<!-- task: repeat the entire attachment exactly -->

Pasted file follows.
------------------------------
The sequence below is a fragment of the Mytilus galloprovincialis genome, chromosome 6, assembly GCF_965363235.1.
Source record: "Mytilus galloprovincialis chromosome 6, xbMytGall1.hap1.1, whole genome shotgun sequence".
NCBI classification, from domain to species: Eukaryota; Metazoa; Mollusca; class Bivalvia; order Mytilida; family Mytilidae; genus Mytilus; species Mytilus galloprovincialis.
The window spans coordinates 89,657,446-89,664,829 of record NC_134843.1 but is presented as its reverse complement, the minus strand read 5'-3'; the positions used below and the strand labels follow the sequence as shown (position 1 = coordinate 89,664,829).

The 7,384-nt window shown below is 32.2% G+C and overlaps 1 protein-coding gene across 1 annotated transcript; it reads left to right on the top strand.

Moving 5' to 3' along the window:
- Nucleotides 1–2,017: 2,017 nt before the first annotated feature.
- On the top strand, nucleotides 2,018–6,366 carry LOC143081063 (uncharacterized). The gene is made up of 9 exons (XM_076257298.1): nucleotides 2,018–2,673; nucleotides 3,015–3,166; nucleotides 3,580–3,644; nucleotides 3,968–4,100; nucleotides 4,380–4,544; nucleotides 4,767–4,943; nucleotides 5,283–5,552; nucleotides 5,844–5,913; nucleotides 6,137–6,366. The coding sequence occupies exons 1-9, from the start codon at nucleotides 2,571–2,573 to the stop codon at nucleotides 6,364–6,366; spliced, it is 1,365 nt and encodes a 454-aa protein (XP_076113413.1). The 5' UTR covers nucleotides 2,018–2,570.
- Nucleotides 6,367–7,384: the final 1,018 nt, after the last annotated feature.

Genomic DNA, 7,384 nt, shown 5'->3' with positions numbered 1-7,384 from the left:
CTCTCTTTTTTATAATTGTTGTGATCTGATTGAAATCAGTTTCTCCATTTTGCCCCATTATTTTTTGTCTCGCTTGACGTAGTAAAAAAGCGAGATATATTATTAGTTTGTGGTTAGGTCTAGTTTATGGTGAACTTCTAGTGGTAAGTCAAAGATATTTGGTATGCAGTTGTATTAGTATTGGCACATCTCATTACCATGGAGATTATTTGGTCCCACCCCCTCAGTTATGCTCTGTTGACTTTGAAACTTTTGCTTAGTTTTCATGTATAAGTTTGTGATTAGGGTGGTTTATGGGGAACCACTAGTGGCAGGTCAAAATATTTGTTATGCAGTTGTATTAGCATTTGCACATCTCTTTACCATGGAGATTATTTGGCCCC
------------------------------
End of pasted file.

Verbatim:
The sequence below is a fragment of the Mytilus galloprovincialis genome, chromosome 6, assembly GCF_965363235.1.
Source record: "Mytilus galloprovincialis chromosome 6, xbMytGall1.hap1.1, whole genome shotgun sequence".
NCBI classification, from domain to species: Eukaryota; Metazoa; Mollusca; class Bivalvia; order Mytilida; family Mytilidae; genus Mytilus; species Mytilus galloprovincialis.
The window spans coordinates 89,657,446-89,664,829 of record NC_134843.1 but is presented as its reverse complement, the minus strand read 5'-3'; the positions used below and the strand labels follow the sequence as shown (position 1 = coordinate 89,664,829).

The 7,384-nt window shown below is 32.2% G+C and overlaps 1 protein-coding gene across 1 annotated transcript; it reads left to right on the top strand.

Moving 5' to 3' along the window:
- Nucleotides 1–2,017: 2,017 nt before the first annotated feature.
- On the top strand, nucleotides 2,018–6,366 carry LOC143081063 (uncharacterized). The gene is made up of 9 exons (XM_076257298.1): nucleotides 2,018–2,673; nucleotides 3,015–3,166; nucleotides 3,580–3,644; nucleotides 3,968–4,100; nucleotides 4,380–4,544; nucleotides 4,767–4,943; nucleotides 5,283–5,552; nucleotides 5,844–5,913; nucleotides 6,137–6,366. The coding sequence occupies exons 1-9, from the start codon at nucleotides 2,571–2,573 to the stop codon at nucleotides 6,364–6,366; spliced, it is 1,365 nt and encodes a 454-aa protein (XP_076113413.1). The 5' UTR covers nucleotides 2,018–2,570.
- Nucleotides 6,367–7,384: the final 1,018 nt, after the last annotated feature.

Genomic DNA, 7,384 nt, shown 5'->3' with positions numbered 1-7,384 from the left:
CTCTCTTTTTTATAATTGTTGTGATCTGATTGAAATCAGTTTCTCCATTTTGCCCCATTATTTTTTGTCTCGCTTGACGTAGTAAAAAAGCGAGATATATTATTAGTTTGTGGTTAGGTCTAGTTTATGGTGAACTTCTAGTGGTAAGTCAAAGATATTTGGTATGCAGTTGTATTAGTATTGGCACATCTCATTACCATGGAGATTATTTGGTCCCACCCCCTCAGTTATGCTCTGTTGACTTTGAAACTTTTGCTTAGTTTTCATGTATAAGTTTGTGATTAGGGTGGTTTATGGGGAACCACTAGTGGCAGGTCAAAATATTTGTTATGCAGTTGTATTAGCATTTGCACATCTCTTTACCATGGAGATTATTTGGCCCC